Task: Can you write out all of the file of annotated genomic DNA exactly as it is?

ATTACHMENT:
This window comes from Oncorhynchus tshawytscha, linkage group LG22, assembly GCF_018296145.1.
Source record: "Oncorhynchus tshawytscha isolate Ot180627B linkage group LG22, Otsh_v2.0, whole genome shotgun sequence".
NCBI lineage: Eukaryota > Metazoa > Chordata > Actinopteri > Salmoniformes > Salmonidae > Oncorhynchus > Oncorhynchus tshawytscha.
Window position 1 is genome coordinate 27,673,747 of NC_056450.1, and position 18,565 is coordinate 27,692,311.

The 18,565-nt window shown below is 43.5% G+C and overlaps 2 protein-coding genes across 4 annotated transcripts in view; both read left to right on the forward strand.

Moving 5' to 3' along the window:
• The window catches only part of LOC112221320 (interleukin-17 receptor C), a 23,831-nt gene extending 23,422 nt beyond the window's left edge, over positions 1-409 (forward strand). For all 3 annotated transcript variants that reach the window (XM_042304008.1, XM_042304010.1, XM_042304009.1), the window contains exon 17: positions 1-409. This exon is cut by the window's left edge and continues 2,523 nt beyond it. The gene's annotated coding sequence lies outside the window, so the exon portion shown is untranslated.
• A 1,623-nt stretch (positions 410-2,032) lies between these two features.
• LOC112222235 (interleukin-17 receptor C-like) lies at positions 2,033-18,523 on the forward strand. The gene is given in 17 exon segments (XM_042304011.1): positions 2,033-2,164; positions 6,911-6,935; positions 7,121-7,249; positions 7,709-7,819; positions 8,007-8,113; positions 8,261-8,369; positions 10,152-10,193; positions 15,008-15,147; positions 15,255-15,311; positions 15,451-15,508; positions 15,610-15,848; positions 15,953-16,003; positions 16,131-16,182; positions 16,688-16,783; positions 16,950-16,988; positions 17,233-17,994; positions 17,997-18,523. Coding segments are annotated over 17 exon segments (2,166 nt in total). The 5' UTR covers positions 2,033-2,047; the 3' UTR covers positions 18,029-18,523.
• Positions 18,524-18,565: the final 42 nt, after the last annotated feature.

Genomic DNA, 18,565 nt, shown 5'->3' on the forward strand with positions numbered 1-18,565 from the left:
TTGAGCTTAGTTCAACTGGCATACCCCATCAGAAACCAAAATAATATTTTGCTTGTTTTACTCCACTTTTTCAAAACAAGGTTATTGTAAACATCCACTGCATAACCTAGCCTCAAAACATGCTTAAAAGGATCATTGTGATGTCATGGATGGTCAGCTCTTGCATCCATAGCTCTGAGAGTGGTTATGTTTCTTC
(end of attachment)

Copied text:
This window comes from Oncorhynchus tshawytscha, linkage group LG22, assembly GCF_018296145.1.
Source record: "Oncorhynchus tshawytscha isolate Ot180627B linkage group LG22, Otsh_v2.0, whole genome shotgun sequence".
NCBI lineage: Eukaryota > Metazoa > Chordata > Actinopteri > Salmoniformes > Salmonidae > Oncorhynchus > Oncorhynchus tshawytscha.
Window position 1 is genome coordinate 27,673,747 of NC_056450.1, and position 18,565 is coordinate 27,692,311.

The 18,565-nt window shown below is 43.5% G+C and overlaps 2 protein-coding genes across 4 annotated transcripts in view; both read left to right on the forward strand.

Moving 5' to 3' along the window:
• The window catches only part of LOC112221320 (interleukin-17 receptor C), a 23,831-nt gene extending 23,422 nt beyond the window's left edge, over positions 1-409 (forward strand). For all 3 annotated transcript variants that reach the window (XM_042304008.1, XM_042304010.1, XM_042304009.1), the window contains exon 17: positions 1-409. This exon is cut by the window's left edge and continues 2,523 nt beyond it. The gene's annotated coding sequence lies outside the window, so the exon portion shown is untranslated.
• A 1,623-nt stretch (positions 410-2,032) lies between these two features.
• LOC112222235 (interleukin-17 receptor C-like) lies at positions 2,033-18,523 on the forward strand. The gene is given in 17 exon segments (XM_042304011.1): positions 2,033-2,164; positions 6,911-6,935; positions 7,121-7,249; positions 7,709-7,819; positions 8,007-8,113; positions 8,261-8,369; positions 10,152-10,193; positions 15,008-15,147; positions 15,255-15,311; positions 15,451-15,508; positions 15,610-15,848; positions 15,953-16,003; positions 16,131-16,182; positions 16,688-16,783; positions 16,950-16,988; positions 17,233-17,994; positions 17,997-18,523. Coding segments are annotated over 17 exon segments (2,166 nt in total). The 5' UTR covers positions 2,033-2,047; the 3' UTR covers positions 18,029-18,523.
• Positions 18,524-18,565: the final 42 nt, after the last annotated feature.

Genomic DNA, 18,565 nt, shown 5'->3' on the forward strand with positions numbered 1-18,565 from the left:
TTGAGCTTAGTTCAACTGGCATACCCCATCAGAAACCAAAATAATATTTTGCTTGTTTTACTCCACTTTTTCAAAACAAGGTTATTGTAAACATCCACTGCATAACCTAGCCTCAAAACATGCTTAAAAGGATCATTGTGATGTCATGGATGGTCAGCTCTTGCATCCATAGCTCTGAGAGTGGTTATGTTTCTTC